Another example would be Hebrews 11:1, which is commonly used to affirm the power of faith, for it says, “Now faith is the substance of things hoped for, the evidence of things not seen.”7 Word of Faith teachers interpret this to mean that the focus of faith is on material things since “substance” is translated literally, referring to faith in matter, rather than to “assurance,” a foundation in faith, which its true meaning. As American minister Walter Martin contends, “True biblical faith is faith in God as opposed to faith in substance,” otherwise known as “faith in faith,” a term coined by the father of the Word of Faith movement, Kenneth Hagin. Word of Faith teachers will also employ Mark 11:22 to affirm the power of “positive confession.” However, they morph the standard text interpretation of “Have faith in God” to an incorrect “Have the faith of God.”8 The first phrase calls for humankind to place complete trust in God, while the second wrongly instructs them to be like God, having His power to speak things into being.

Furthermore, there are multiple Bible stories that challenge the fundamental tenets of the Prosperity Gospel. In these stories, followers of God, despite their great faith, suffer terribly, fall into poverty, lose loved ones, and even die. The Old Testament accounts of Job’s suffering in the Book of Job  and the Israelites’ desert wandering in the Book of Numbers are key examples of how those with great faith undergo physical trials and tribulations. The suffering and persecution of the apostles, such as Paul’s imprisonments and Peter’s execution, also indicate that the physical comfort and happiness of believers are not always guaranteed.9 While this opposes the Prosperity Gospel’s belief about the dishonor in suffering, it doesn’t entail that the God of the true Gospel does not care about the physical state of His children. God might not guarantee immediate healing or contentment, but He is faithful, promising to support His children through times of suffering, and ensuring hope in a future filled with joy and significance.10

By ensnaring believers into ideologies that blatantly oppose the teachings of the Bible, The Prosperity Gospel poses a great threat to the Christian faith.11 It even prompts Christians to violate God’s greatest commandment—to hold nothing above Him—by valuing both material wealth and humankind more than God.12 The Word of Faith Movement’s fixation on material possessions and success actually stems from an American mindset, which focuses on the pursuit of happiness and physical prosperity. In 2018, papal confidantes, Jesuit Father Antonio Spadaro and Presbyterian pastor Marcelo Figueroa, criticized the “Prosperity Gospel” as a manifestation of pursuing “the American Dream.” In their essay, they argued that the concept of migrants obtaining riches and happiness from a plentiful land was erroneously translated into the concept that “Believers” attain wealth and contentment from “faith.”13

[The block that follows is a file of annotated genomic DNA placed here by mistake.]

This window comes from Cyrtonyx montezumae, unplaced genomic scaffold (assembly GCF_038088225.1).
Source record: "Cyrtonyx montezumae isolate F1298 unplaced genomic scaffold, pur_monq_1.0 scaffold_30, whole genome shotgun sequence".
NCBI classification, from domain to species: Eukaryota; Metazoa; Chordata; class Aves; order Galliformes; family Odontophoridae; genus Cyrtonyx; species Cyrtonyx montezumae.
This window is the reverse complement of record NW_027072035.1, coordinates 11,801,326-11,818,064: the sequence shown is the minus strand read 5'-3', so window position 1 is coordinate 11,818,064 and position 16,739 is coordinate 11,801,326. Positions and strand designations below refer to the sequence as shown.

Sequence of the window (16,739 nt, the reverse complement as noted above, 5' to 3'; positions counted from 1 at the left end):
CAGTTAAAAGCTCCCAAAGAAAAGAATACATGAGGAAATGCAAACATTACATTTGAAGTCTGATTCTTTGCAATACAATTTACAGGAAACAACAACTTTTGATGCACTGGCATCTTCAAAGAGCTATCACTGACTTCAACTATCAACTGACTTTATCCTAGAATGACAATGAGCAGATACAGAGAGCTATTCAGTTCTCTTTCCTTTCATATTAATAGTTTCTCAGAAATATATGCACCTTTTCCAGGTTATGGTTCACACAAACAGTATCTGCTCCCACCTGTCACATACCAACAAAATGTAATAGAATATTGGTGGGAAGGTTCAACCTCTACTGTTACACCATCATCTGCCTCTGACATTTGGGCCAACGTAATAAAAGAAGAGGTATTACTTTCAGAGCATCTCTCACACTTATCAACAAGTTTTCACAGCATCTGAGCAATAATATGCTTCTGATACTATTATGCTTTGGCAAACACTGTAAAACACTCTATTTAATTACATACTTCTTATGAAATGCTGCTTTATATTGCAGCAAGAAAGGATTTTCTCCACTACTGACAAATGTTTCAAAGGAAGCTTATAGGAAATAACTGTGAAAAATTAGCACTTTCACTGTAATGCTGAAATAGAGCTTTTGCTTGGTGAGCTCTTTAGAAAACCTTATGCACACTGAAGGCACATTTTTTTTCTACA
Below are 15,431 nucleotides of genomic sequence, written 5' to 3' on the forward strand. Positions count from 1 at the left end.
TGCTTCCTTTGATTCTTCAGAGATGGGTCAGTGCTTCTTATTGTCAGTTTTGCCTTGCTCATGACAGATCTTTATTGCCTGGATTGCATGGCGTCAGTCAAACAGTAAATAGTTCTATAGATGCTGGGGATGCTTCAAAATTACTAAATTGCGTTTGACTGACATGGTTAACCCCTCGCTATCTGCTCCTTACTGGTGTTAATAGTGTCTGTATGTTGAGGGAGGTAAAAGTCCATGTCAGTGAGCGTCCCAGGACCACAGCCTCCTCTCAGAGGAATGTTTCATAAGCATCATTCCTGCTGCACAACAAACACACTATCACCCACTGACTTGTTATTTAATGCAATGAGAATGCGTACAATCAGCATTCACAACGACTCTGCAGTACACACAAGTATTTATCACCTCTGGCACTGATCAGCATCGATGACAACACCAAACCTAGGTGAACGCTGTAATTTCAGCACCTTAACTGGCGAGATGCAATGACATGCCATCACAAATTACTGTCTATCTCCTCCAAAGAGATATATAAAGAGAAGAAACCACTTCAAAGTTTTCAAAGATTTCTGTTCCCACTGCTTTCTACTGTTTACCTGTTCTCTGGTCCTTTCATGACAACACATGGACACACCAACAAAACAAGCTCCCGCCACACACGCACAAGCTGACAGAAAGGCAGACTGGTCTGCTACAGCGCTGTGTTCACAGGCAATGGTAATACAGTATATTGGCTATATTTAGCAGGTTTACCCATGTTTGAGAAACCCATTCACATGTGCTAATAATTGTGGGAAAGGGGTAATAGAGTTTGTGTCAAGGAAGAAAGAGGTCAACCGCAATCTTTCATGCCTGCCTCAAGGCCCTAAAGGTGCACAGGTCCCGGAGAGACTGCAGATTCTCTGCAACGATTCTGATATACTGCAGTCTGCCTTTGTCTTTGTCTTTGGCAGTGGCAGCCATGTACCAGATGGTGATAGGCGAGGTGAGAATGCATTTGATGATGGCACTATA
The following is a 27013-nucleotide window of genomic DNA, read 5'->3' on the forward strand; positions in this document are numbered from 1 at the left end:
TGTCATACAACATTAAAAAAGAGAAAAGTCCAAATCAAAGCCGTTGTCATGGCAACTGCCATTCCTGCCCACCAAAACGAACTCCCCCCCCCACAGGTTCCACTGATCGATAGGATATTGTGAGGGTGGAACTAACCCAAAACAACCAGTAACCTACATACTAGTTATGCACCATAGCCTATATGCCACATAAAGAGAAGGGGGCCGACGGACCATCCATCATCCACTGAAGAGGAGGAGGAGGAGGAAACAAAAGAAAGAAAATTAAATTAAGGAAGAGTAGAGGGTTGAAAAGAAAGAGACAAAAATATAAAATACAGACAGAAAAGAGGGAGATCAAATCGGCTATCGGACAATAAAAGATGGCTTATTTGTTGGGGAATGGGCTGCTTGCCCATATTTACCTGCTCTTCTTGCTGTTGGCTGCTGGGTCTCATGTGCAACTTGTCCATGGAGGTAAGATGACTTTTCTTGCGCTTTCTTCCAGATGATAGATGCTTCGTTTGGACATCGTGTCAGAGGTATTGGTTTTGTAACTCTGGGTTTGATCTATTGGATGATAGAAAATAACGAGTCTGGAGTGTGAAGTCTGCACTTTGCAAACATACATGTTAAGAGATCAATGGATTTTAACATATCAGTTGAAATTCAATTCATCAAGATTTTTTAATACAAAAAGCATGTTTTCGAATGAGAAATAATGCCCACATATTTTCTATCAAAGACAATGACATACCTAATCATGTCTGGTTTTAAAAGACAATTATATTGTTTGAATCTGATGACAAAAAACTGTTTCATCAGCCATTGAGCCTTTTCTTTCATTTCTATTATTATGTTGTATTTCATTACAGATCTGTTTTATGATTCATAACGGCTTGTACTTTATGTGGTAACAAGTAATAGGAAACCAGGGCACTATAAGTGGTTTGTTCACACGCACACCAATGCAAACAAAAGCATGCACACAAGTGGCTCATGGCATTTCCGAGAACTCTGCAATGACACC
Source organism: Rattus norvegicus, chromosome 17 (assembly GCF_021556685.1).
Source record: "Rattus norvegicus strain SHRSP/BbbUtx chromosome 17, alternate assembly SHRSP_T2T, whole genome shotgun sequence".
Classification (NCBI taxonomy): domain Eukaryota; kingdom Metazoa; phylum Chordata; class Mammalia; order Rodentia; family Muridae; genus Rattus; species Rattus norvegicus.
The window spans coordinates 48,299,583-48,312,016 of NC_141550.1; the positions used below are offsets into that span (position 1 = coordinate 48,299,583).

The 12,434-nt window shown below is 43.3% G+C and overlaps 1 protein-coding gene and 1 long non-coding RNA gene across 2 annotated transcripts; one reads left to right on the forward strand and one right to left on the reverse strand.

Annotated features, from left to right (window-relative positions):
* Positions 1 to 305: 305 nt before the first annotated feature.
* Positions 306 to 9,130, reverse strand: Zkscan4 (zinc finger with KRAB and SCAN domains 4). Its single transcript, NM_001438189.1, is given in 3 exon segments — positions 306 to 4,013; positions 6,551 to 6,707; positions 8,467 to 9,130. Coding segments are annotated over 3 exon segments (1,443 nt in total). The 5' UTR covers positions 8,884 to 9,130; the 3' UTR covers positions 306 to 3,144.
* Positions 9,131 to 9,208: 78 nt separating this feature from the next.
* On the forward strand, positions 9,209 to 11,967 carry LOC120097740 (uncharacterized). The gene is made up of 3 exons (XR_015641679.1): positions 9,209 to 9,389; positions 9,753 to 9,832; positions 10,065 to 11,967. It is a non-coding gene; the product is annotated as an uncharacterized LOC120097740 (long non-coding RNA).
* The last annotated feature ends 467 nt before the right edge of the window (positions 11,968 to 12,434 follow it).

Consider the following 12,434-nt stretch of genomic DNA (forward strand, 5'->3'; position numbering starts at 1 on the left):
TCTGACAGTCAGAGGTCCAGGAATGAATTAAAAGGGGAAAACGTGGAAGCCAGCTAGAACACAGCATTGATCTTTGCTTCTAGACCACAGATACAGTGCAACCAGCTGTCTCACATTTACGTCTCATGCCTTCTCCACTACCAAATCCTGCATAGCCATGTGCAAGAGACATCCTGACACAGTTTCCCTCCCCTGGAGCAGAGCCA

When proselytized in lower socioeconomic areas, the Prosperity Gospel’s ties to the “American Dream” become the sole focus of conversion. Rather than sharing the true Gospel message of eternal salvation, a promise of temporary physical flourishing takes its place.14 Furthermore, by displaying values opposite of those presented in the true Gospel, the Prosperity Gospel creates false image of Christianity. This heavily affects non-Christians, for many who fall into the snare of the Word of Faith movement are at greater risk of rejecting the true Christian faith when their misconception of it fails them, such as in unanswered prayers.15 The Prosperity Gospel cannot actually guarantee any good fortune—physical or otherwise. And, unfortunately, preachers who promise these good fortunes rarely offer any funding, medicinal aid, or further spiritual guidance to those in need—in fact, they often ask for monetary donations under the pretense of “doing God’s work.”

In actuality, the Biblical Gospel calls Christians to always be willing to give and help others as they share God’s promise.16 It also posits that God’s actions and gifts are not dependent on our faith or state of being. Being a “good person” or “having enough faith” cannot produce HWP; rather, God calls for His creation to come unto Him in any condition, since it is His promise to redeem all those who come to Him. The true Gospel does not say that human beings are maligning God when they are poor, sick, or unsuccessful.17 Nor has He ever expected His children to fix or depend on themselves for salvation or fulfilment.18 God is most glorified in us when we are most satisfied in Him—in the midst of both suffering and opulence.